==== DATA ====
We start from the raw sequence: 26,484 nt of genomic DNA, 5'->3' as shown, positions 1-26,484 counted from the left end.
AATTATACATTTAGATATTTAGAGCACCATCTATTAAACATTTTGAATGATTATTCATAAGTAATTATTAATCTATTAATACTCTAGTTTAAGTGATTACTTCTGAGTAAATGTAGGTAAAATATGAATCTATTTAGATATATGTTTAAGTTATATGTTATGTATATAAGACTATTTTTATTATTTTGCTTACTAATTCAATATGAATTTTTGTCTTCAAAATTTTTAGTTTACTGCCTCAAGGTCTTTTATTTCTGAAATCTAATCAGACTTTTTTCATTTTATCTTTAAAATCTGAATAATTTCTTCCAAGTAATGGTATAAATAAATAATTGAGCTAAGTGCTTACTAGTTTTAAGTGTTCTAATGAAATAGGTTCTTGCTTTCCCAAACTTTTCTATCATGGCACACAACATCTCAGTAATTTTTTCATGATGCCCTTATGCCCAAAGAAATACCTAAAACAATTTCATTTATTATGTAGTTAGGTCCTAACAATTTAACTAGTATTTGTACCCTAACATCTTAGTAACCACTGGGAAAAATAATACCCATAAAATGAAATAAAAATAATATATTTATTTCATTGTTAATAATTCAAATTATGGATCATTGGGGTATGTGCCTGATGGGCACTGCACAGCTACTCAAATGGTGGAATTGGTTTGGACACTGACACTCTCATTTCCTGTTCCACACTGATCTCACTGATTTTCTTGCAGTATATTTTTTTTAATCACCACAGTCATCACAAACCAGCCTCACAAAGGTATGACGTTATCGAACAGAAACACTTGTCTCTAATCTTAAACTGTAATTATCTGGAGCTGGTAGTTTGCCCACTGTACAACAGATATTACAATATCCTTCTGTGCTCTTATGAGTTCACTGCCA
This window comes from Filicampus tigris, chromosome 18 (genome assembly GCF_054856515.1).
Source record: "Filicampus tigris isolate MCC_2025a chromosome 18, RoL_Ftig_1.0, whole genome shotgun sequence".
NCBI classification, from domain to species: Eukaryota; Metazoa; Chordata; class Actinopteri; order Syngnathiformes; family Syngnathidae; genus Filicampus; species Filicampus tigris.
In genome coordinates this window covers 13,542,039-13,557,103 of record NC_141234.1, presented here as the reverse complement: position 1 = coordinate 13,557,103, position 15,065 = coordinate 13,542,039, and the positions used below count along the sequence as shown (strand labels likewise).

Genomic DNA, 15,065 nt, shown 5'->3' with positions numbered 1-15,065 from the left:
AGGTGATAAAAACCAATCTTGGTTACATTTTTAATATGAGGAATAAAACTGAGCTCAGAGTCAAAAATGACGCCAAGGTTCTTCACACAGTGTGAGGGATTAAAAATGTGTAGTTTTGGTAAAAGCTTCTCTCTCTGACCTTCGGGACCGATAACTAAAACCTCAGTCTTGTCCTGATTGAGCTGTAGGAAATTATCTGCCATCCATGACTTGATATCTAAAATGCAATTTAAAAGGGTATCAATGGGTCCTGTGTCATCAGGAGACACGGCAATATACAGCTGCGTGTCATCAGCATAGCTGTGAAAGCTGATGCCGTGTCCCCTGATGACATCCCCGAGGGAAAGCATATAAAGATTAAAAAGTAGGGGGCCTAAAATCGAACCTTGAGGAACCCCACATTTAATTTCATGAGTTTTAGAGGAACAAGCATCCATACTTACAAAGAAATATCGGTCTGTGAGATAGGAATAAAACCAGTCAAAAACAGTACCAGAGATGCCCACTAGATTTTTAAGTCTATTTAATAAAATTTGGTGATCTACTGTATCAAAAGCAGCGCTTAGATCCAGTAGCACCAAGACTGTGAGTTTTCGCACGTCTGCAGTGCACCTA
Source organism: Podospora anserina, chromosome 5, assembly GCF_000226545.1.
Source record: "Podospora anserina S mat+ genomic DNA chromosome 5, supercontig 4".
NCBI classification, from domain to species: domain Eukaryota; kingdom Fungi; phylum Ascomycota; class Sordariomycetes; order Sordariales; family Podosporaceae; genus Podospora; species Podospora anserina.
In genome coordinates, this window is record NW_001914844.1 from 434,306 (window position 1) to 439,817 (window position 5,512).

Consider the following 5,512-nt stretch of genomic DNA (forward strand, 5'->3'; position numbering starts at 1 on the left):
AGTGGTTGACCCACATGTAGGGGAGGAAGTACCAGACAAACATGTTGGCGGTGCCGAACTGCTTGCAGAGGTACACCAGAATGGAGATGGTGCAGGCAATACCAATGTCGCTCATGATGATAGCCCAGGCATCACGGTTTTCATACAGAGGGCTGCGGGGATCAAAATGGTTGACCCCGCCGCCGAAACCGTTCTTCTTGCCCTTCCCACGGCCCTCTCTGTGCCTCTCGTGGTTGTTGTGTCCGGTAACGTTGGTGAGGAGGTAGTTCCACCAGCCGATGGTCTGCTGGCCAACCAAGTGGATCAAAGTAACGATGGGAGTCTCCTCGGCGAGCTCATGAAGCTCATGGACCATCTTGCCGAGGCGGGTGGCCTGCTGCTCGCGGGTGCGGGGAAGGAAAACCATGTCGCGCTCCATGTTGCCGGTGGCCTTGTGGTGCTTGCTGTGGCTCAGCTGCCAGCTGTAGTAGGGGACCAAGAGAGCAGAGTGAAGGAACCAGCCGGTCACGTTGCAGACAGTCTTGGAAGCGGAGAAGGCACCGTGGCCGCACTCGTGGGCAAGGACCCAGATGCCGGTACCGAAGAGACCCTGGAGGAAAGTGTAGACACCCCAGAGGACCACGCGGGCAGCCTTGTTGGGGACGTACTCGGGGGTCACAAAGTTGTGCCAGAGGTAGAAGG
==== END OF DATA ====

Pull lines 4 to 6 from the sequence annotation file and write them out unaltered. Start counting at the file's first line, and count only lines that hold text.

Source record: "Filicampus tigris isolate MCC_2025a chromosome 18, RoL_Ftig_1.0, whole genome shotgun sequence".
NCBI classification, from domain to species: Eukaryota; Metazoa; Chordata; class Actinopteri; order Syngnathiformes; family Syngnathidae; genus Filicampus; species Filicampus tigris.
In genome coordinates this window covers 13,542,039-13,557,103 of record NC_141234.1, presented here as the reverse complement: position 1 = coordinate 13,557,103, position 15,065 = coordinate 13,542,039, and the positions used below count along the sequence as shown (strand labels likewise).